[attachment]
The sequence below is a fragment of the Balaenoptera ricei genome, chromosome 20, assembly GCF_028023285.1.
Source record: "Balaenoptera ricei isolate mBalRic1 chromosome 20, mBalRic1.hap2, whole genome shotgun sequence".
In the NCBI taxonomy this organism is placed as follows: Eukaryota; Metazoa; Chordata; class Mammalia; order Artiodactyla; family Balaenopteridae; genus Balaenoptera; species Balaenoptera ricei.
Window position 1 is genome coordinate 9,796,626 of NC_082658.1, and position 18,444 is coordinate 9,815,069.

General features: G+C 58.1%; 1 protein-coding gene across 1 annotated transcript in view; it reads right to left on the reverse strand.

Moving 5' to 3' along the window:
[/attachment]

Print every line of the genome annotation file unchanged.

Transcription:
The sequence below is a fragment of the Balaenoptera ricei genome, chromosome 20, assembly GCF_028023285.1.
Source record: "Balaenoptera ricei isolate mBalRic1 chromosome 20, mBalRic1.hap2, whole genome shotgun sequence".
In the NCBI taxonomy this organism is placed as follows: Eukaryota; Metazoa; Chordata; class Mammalia; order Artiodactyla; family Balaenopteridae; genus Balaenoptera; species Balaenoptera ricei.
Window position 1 is genome coordinate 9,796,626 of NC_082658.1, and position 18,444 is coordinate 9,815,069.

General features: G+C 58.1%; 1 protein-coding gene across 1 annotated transcript in view; it reads right to left on the reverse strand.

Moving 5' to 3' along the window: